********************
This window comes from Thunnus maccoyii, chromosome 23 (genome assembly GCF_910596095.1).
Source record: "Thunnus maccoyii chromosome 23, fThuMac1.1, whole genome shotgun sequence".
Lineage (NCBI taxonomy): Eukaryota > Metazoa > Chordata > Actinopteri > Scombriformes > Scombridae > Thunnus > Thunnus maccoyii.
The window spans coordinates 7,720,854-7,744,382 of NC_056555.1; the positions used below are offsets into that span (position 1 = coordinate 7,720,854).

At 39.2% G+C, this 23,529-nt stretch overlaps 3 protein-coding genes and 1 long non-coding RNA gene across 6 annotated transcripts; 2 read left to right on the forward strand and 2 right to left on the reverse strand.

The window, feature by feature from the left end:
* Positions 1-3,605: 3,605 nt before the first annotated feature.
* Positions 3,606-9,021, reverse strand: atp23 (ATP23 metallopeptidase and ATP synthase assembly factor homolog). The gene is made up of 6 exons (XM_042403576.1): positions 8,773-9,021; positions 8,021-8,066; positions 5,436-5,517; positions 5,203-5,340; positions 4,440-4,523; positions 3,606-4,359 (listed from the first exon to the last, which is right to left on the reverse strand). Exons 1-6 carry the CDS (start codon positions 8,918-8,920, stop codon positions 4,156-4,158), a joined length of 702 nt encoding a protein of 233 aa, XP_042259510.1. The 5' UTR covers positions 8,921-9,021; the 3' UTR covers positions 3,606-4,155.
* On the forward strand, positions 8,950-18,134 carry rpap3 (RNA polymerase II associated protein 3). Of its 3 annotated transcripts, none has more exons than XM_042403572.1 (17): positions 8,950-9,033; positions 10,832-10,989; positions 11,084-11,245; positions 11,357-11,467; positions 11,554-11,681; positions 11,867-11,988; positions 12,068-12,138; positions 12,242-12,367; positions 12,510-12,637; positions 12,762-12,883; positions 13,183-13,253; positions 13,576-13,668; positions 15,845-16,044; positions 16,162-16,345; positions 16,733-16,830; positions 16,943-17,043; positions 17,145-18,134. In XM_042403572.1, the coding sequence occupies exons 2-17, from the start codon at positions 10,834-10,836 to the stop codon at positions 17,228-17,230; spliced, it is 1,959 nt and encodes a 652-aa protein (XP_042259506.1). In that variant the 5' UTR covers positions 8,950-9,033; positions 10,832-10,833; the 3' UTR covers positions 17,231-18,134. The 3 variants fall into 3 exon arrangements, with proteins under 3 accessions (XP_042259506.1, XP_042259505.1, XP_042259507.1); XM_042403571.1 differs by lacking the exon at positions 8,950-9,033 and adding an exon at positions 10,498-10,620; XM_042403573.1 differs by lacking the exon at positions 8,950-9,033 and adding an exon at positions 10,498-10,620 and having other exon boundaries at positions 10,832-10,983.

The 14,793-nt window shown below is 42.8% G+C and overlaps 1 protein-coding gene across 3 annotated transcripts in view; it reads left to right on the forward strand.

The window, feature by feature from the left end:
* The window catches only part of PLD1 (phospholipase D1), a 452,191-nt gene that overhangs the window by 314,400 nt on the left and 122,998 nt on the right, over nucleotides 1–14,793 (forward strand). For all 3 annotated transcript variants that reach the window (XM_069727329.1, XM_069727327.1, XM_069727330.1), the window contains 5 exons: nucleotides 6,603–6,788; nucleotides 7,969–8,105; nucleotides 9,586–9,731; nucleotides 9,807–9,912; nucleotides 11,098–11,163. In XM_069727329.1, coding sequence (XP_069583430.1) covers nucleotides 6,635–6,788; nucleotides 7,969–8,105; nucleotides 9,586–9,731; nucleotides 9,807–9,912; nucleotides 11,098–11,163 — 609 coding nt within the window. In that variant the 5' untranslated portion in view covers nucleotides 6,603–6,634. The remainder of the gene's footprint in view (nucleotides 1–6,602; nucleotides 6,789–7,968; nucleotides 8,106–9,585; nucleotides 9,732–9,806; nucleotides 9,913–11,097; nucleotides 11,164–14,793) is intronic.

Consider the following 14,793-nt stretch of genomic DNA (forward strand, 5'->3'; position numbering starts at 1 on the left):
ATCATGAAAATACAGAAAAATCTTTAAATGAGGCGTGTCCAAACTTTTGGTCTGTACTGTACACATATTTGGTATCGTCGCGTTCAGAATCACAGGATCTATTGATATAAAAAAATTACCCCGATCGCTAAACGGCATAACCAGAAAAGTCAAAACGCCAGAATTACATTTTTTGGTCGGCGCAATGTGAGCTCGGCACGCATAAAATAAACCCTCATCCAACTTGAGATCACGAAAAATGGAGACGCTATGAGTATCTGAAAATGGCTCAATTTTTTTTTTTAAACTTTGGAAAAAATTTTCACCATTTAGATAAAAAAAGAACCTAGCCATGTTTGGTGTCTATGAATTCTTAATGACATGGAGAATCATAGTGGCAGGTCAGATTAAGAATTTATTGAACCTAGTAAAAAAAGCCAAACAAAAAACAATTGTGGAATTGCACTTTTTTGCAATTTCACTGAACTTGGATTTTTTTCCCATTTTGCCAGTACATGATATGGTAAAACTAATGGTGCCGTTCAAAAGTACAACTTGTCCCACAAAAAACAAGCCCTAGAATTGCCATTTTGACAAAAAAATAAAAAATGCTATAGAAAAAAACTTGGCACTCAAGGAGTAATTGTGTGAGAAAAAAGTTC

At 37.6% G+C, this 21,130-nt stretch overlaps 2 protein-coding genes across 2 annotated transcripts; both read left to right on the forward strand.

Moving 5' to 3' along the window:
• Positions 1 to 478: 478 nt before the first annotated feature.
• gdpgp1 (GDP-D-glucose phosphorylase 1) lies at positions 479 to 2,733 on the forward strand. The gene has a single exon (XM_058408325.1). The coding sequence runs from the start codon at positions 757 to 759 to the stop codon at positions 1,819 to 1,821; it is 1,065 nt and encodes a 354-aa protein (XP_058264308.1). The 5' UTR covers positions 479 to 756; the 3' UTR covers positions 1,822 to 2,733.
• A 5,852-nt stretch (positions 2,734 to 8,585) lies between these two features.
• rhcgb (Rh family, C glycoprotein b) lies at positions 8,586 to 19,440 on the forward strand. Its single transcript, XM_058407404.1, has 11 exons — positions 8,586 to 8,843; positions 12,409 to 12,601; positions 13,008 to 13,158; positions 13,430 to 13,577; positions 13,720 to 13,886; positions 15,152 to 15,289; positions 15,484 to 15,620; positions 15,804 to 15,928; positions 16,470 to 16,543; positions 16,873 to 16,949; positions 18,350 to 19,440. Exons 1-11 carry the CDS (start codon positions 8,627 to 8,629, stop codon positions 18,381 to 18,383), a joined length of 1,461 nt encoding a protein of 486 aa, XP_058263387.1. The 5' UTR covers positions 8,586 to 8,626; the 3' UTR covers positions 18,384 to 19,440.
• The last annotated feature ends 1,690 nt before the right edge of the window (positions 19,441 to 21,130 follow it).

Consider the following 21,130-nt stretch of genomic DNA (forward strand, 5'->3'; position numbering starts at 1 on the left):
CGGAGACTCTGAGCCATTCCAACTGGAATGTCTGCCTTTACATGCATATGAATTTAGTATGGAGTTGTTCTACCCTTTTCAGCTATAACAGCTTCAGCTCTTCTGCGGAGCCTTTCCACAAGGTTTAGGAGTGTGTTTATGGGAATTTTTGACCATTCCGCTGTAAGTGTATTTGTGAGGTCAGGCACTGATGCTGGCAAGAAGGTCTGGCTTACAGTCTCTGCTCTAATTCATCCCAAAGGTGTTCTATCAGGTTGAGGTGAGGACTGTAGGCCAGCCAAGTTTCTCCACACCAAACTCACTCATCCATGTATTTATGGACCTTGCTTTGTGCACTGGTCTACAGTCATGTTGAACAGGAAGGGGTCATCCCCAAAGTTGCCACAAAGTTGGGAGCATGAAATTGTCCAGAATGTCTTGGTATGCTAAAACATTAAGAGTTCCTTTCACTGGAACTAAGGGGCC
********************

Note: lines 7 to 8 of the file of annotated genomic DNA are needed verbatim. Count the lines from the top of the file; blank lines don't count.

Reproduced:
* Positions 1-3,605: 3,605 nt before the first annotated feature.
* Positions 3,606-9,021, reverse strand: atp23 (ATP23 metallopeptidase and ATP synthase assembly factor homolog). The gene is made up of 6 exons (XM_042403576.1): positions 8,773-9,021; positions 8,021-8,066; positions 5,436-5,517; positions 5,203-5,340; positions 4,440-4,523; positions 3,606-4,359 (listed from the first exon to the last, which is right to left on the reverse strand). Exons 1-6 carry the CDS (start codon positions 8,918-8,920, stop codon positions 4,156-4,158), a joined length of 702 nt encoding a protein of 233 aa, XP_042259510.1. The 5' UTR covers positions 8,921-9,021; the 3' UTR covers positions 3,606-4,155.